Hospitals and health care providers can leverage digital revenue cycle and cost-estimator tools to improve price transparency and offer more accurate price estimates in compliance with the No Surprises Act, writes Ogi Kwon with R1 Revenue Cycle Management. Hospitals should establish a process for identifying all members of the patient's health care team to verify insurance network affiliation, and they should ensure their billing systems do not automatically assign patient balances in violation of the new law, Kwon writes.
A total of 60 health IT and health care provider groups signed a letter urging the Biden administration to make Medicare telehealth flexibility permanent, instead of through 2023 as the CMS has proposed. "Given the addition of a record number of eligible beneficiaries, telehealth may be the only way beneficiaries can gain access, especially those in rural or underserved communities," the groups wrote.
The US Federal Trade Commission has clarified its Health Breach Notification Rule, which requires companies to tell customers when personal data has been accessed, to specifically include apps. "Digital apps are routinely caught playing fast and loose with user data, leaving users' sensitive health information susceptible to hacks and breaches," says FTC Chair Lina Khan.
Too many enterprises make cybersecurity training "a very painful, unpleasant process" unlikely to get the message across, says Adam Anderson, co-founder of Hook Security. Anderson advocates a gentler approach to avoid "a fight-or-flight type of environment."
Health Choice Network in Florida is rolling out an integrated EHR system across its 44 federally qualified health centers, accountable care organizations and physician practices. Under the $400 million project, software and applications will be chosen to meet goals set by the health center CEOs to improve quality, productivity and reimbursements.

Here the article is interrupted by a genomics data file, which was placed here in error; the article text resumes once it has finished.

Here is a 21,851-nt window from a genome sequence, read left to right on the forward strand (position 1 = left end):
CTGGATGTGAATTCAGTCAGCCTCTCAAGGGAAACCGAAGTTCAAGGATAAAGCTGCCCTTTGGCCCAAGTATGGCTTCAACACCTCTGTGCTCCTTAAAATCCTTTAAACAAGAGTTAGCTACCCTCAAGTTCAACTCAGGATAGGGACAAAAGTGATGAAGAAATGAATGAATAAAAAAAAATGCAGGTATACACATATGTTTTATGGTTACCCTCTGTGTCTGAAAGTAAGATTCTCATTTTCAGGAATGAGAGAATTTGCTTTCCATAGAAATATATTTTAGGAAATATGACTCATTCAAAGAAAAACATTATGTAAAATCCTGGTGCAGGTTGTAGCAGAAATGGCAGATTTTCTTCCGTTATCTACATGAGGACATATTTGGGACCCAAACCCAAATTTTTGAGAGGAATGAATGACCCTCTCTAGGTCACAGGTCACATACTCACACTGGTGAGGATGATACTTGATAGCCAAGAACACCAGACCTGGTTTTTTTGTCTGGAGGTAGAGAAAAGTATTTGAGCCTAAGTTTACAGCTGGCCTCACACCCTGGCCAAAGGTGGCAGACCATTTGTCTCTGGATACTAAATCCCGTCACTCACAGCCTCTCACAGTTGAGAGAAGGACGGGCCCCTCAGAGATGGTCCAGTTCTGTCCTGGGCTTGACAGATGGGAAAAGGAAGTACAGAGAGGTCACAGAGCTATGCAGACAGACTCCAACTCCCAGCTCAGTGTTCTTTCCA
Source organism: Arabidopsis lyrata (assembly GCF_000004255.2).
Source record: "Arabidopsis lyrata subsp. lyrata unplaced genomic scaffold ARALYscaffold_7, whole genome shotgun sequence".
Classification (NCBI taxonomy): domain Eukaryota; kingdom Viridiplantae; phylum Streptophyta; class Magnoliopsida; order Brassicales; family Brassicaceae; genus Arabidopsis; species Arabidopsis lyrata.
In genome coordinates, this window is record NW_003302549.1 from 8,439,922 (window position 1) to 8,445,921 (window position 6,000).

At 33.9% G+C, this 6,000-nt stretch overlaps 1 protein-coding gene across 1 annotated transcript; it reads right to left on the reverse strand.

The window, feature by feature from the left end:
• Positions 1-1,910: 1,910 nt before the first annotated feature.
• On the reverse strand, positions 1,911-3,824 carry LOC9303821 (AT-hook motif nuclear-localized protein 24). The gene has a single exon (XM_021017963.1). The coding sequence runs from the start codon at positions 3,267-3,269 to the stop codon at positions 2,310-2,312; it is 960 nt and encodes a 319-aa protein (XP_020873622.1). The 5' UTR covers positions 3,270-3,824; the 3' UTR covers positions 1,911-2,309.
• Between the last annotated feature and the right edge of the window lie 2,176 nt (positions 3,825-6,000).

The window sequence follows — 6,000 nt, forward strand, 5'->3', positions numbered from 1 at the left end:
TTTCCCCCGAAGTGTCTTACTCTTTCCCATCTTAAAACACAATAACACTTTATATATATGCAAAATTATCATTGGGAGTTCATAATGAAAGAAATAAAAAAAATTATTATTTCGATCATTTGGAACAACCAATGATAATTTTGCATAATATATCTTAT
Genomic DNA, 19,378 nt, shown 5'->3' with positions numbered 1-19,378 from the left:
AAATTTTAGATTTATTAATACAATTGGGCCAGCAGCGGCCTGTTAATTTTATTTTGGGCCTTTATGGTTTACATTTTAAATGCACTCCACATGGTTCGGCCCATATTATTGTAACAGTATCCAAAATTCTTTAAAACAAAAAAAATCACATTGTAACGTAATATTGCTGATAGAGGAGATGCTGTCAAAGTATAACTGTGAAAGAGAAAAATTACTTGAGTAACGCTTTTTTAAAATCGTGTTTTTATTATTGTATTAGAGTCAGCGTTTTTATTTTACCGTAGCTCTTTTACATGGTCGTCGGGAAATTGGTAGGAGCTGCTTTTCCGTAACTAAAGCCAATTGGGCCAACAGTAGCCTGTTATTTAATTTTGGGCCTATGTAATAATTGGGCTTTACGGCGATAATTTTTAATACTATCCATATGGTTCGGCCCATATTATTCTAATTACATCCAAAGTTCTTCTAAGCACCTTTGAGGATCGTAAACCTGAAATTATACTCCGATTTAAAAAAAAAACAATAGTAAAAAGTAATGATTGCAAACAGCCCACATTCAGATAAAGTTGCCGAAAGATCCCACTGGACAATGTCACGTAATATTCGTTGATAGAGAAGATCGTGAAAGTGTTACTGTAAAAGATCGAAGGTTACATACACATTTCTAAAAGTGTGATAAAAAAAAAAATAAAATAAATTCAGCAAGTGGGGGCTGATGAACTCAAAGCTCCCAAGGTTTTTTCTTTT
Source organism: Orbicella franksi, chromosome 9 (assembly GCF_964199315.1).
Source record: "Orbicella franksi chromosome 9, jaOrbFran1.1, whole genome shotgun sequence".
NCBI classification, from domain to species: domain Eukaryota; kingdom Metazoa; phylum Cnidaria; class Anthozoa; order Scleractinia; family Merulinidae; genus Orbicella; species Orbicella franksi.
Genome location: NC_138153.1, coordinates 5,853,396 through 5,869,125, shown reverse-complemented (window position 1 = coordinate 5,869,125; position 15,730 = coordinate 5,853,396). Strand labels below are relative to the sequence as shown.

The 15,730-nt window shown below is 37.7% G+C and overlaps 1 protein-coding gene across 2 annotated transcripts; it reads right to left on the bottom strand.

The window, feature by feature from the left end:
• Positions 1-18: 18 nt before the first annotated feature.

A provision of the federal information blocking rule that took effect in April requires physicians to electronically provide 16 different categories of medical records to their patients. Recent studies have highlighted the prevalence of mistakes in medical records, which could prompt requests from patients to correct them.
Patients with heart failure who used a digital app to track activity and medication adherence in addition to traditional care had higher quality of care scores than patients treated with traditional care alone, according to a study presented at the Heart Failure Society of America Annual Scientific Meeting. Users of the app did not exhibit a lower risk for hospitalization or death, however, according to researchers.
Providers have 60 days to respond to an error in a patient's medical record but can also ask for a 30-day extension or refuse in writing to change it. Errors in medical records could be harmful to patients and may lead to incorrect care, says Dr. Heather Gantzer, immediate past chair of the American College of Physicians' Board of Regents.
The Department of Veterans Affairs is accepting bids for a $1 billion upgrade to its telehealth system that includes hardware and software. The amount of the two-year contract would be larger than the current two contracts combined.
Houston Methodist is conducting a pilot program in conjunction with Amazon Web Services involving the use of voice assistants in the hospital's operating and exam rooms. The Amazon devices can add notes to a patient's EHR and suggest treatment options for doctors.